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Report No.67 of 1863 detailing the tribes, trades and resources of the Gulf Littoral [‎9v] (18/58)

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The record is made up of 29 folios. It was created in 13 Apr 1863. It was written in English. The original is part of the British Library: India Office The department of the British Government to which the Government of India reported between 1858 and 1947. The successor to the Court of Directors. Records and Private Papers.

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ing 450 lbs. against a mule's 340 lbs, and costing one-third less; avoidance of
delay and risk incident to seapassage up the Gulf against the prevailing Xor-
Westers.
96. The disadvantages of Bunder Abbass are:—
1^.—That its town and road are considered less safe; but this objec
tion is mitigated by the largeness of caravans. An Abbass Kafla
may number from 1,000 to 2,000 camels. In Bushire, it is rare to
see 100 mules in the same Kafla.
2nd. —That the distance from Bunder Abbass to Teheran Yezd, is
longer than that of Bushire from Teheran via Ispahan and Shiraz;
but then the Yezd road, as before mentioned, is easier, and less
interfered with: hence less delayed.
97. Looking forward to the possible development of Persian and Central
Asiatic trade from the Gulf line, I should say that, compared with its area, it must
always be small; but that the area for the supply of which the Persian Gulf Historically used by the British to refer to the sea area between the Arabian Peninsula and Iran. Often referred to as The Gulf or the Arabian Gulf.
is the only continuous Ocean line, is so immense, that the trade, naturally
seeking its waters would, if not stifled by authority, rapidly increase; and be
very considerable, regarded as a whole. The Persian peasant is a frugal, avaricious,
trade-seeking man. The climate over the entire area to be served necessitates
clothing. I have never met a man without a hat or turban of some sort. The
Persian Khula is an article of fashion, and may cost anything from 10 Shillings to
£10. The Illyat wears a felt; the Persianized Arab, a holy turban. Every
body carries a pair of shoes or sandals on his feet, or in his hands. Trowsers
obtain in towns; but are wisely discarded in country, as an impediment to free
walking. As to coats they are universal, of the length of the body, and of all
colors and descriptions. The Persian usually carries all he possesses on his
back; looks cool during his visit; and unpeels seven, eight, or a dozen outer
garments, when he gets home. In chinaware, he is a connoisseur; and it is
difficult to deceive him. Arms of all sorts are in request; but a double-barrelled
over and under pistol, is wisely preferred to a revolver. It is remarkable how
long the awkward match or flint-lock holds its ground; and I cannot but think
that it is in some degree due to the want of a thorough trial of our modern rifles.
They appreciate our fowling-pieces. All this means trade.
98. But the fact is, that in Central Asia as elsewhere if you want to trade
especially in the retail or fancy line, you must study fashion. ' If you throw red
broad-cloth into a Persian town; or stone-color, black, or sky-color, among the
Bedouins, they may remain on hand. Exchange the bales across the Gulf, and
they may sell off hand. When I was at Zanzibar, last year, an enterprising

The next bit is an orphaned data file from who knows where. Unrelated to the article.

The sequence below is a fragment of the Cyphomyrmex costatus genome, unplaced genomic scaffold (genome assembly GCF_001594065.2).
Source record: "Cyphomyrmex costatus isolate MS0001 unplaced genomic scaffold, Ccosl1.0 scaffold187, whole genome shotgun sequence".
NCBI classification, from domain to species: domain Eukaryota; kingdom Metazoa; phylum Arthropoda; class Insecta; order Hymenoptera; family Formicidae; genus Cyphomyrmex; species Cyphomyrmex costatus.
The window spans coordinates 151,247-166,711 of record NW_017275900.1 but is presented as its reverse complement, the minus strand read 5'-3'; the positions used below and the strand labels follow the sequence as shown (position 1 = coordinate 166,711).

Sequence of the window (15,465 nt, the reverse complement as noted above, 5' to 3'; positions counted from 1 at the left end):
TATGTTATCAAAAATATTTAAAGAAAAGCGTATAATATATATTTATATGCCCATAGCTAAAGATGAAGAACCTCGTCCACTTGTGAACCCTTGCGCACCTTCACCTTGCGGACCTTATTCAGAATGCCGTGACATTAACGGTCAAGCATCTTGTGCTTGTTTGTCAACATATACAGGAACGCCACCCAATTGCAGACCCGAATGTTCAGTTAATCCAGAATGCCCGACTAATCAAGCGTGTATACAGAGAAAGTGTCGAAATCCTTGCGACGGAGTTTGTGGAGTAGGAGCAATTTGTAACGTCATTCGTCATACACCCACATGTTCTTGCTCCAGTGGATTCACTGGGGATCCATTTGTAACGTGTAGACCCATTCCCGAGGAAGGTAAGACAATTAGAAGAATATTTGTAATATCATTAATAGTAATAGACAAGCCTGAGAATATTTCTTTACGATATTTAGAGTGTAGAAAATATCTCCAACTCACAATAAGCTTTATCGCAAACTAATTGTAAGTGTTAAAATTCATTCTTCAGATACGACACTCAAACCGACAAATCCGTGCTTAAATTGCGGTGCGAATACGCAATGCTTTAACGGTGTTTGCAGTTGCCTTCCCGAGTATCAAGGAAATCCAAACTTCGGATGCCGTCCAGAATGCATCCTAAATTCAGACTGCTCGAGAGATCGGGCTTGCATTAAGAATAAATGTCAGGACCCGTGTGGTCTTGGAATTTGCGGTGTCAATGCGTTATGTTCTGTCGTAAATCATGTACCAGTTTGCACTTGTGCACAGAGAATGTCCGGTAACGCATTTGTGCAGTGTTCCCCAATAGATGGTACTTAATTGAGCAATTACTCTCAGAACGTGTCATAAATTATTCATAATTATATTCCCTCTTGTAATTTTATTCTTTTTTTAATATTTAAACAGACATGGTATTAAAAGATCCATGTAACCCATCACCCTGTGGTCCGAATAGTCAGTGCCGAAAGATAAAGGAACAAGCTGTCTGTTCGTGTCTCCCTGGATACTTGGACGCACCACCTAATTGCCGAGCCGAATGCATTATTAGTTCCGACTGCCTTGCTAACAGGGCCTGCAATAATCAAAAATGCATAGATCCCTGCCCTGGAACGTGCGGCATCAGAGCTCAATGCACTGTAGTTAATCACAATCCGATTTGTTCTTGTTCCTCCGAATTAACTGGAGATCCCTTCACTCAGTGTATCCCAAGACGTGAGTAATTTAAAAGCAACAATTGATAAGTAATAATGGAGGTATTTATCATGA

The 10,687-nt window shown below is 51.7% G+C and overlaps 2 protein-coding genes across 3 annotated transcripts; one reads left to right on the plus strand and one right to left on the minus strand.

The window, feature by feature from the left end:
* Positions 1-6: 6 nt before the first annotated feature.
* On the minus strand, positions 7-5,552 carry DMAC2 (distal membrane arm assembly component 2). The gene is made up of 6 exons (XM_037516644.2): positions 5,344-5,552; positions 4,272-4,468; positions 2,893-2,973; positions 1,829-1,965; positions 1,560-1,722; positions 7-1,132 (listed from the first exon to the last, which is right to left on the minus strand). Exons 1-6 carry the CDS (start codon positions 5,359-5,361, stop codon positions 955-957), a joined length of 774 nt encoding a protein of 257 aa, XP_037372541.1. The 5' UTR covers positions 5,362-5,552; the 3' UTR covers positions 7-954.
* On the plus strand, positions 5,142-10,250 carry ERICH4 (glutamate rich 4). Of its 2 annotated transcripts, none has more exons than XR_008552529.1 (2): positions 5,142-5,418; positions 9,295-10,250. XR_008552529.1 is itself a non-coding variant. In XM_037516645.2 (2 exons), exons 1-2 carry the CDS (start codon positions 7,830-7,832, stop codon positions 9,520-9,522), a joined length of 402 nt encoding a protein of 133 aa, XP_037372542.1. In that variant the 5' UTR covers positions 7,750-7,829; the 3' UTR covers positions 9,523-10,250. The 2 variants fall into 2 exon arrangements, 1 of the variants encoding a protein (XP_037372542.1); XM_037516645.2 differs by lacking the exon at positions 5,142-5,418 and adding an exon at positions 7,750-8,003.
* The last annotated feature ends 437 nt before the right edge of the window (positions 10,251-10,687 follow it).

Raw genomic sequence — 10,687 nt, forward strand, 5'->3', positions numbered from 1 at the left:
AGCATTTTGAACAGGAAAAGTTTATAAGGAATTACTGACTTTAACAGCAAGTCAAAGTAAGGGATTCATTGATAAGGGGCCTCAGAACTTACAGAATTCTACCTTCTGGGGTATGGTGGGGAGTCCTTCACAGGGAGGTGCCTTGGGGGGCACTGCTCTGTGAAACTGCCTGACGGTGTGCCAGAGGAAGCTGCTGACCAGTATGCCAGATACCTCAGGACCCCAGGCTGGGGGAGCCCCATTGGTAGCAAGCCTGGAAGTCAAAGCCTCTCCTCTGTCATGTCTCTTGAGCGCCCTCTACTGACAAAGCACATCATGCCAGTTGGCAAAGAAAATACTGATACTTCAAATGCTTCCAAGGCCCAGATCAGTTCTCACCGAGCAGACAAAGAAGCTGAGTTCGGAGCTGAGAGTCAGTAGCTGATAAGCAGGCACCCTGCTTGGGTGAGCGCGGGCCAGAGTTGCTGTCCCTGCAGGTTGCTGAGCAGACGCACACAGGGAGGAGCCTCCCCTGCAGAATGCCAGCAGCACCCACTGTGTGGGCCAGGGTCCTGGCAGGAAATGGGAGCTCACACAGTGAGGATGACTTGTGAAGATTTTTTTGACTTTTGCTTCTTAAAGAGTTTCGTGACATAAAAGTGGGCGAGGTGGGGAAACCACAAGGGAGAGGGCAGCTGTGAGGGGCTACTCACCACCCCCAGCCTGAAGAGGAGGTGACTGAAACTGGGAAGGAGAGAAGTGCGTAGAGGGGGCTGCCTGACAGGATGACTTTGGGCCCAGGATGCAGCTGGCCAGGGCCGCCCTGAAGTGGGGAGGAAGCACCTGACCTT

Hanseatic merchant hit upon the idea of imitating the famous Muscat turban.
He found he could import from Hambro an equally good (in my view better)
looking article at a reduced price; but the Arabs and Sowahailee men about
town, decided the colors were a little too bright: the article was forthwith gos
samer to a beaver. Another gentleman sampled a large pink bead. The only
objection possible to it, was, that it did not sell in Uniamesi, among the mountains
of the moon. Similar accidents happened in piece goods: a stripe too broad, or a
line too little, was sufficient to make the conversative ladies of the Negro races
doubt quality; and stick to the original Surat, Broach, or Bengal.
99. In the articles of ghee, cotton, madder-root, opium, and wool, there is
room for indefinite extension. It might be possible to create a trade in horns,
glue, hides, saltpetre and sulphur. Persia possesses great mineral wealth, and
coals, and sooner or later these must come to market. The coal we used at the
Teheran Legation was fetched some 10 or 12 miles from near Damawend. It was
of good quality, and I am of opinion that similar coal is findable in the hills near
Bushire at Gesakoon and Halila Hill.
100. But it is rash to foretell the future of trade, or to prefer one route to
another, so long as the arbitrary interferences of authority may, by a stroke of
the pen, ruin one line or force another.

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Content

Report from Pelly to the Chief Secretary to Government in the Political Department, Bombay, compiled in Bushire 13 April 1863.

The report details the tribes, trade and resources of the Gulf Littoral which is divided into seven areas according to their political administration. The report also includes a list of detailed statements of imports and exports at Bushire.

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29 folios
Physical characteristics

Item foliated in the front top right hand corner of each folio with a pencil number enclosed in a circle.

Written in
English in Latin script
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Report No.67 of 1863 detailing the tribes, trades and resources of the Gulf Littoral [‎9v] (18/58), British Library: India Office Records and Private Papers, Mss Eur F126/48, ff 1-29, in Qatar Digital Library <https://www.qdl.qa/archive/81055/vdc_100022698109.0x000013> [accessed 15 October 2019]

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